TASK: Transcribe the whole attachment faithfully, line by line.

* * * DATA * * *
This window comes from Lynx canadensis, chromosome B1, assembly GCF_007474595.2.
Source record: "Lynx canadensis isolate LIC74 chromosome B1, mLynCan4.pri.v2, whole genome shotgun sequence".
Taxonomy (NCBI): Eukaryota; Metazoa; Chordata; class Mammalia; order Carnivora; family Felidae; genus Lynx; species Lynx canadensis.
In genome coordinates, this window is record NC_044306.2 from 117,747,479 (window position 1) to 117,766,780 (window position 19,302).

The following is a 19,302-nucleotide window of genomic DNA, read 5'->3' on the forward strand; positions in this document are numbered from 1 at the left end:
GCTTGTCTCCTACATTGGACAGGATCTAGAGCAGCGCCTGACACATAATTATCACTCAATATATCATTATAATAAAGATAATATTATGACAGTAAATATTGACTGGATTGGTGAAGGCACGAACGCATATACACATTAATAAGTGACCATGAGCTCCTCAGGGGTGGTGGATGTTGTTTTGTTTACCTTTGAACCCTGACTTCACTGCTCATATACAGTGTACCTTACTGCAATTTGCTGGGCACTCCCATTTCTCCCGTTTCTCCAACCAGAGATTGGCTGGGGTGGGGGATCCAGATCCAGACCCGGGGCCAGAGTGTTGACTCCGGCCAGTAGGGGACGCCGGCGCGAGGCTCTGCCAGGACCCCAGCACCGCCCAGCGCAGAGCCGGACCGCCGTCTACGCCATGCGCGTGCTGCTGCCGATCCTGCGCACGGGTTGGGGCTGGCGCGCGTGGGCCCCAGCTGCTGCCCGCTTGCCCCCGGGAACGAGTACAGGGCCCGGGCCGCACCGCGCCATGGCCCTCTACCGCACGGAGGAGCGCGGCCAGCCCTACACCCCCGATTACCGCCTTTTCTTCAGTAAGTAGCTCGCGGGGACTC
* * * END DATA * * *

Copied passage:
This window comes from Lynx canadensis, chromosome B1, assembly GCF_007474595.2.
Source record: "Lynx canadensis isolate LIC74 chromosome B1, mLynCan4.pri.v2, whole genome shotgun sequence".
Taxonomy (NCBI): Eukaryota; Metazoa; Chordata; class Mammalia; order Carnivora; family Felidae; genus Lynx; species Lynx canadensis.
In genome coordinates, this window is record NC_044306.2 from 117,747,479 (window position 1) to 117,766,780 (window position 19,302).

The following is a 19,302-nucleotide window of genomic DNA, read 5'->3' on the forward strand; positions in this document are numbered from 1 at the left end:
GCTTGTCTCCTACATTGGACAGGATCTAGAGCAGCGCCTGACACATAATTATCACTCAATATATCATTATAATAAAGATAATATTATGACAGTAAATATTGACTGGATTGGTGAAGGCACGAACGCATATACACATTAATAAGTGACCATGAGCTCCTCAGGGGTGGTGGATGTTGTTTTGTTTACCTTTGAACCCTGACTTCACTGCTCATATACAGTGTACCTTACTGCAATTTGCTGGGCACTCCCATTTCTCCCGTTTCTCCAACCAGAGATTGGCTGGGGTGGGGGATCCAGATCCAGACCCGGGGCCAGAGTGTTGACTCCGGCCAGTAGGGGACGCCGGCGCGAGGCTCTGCCAGGACCCCAGCACCGCCCAGCGCAGAGCCGGACCGCCGTCTACGCCATGCGCGTGCTGCTGCCGATCCTGCGCACGGGTTGGGGCTGGCGCGCGTGGGCCCCAGCTGCTGCCCGCTTGCCCCCGGGAACGAGTACAGGGCCCGGGCCGCACCGCGCCATGGCCCTCTACCGCACGGAGGAGCGCGGCCAGCCCTACACCCCCGATTACCGCCTTTTCTTCAGTAAGTAGCTCGCGGGGACTC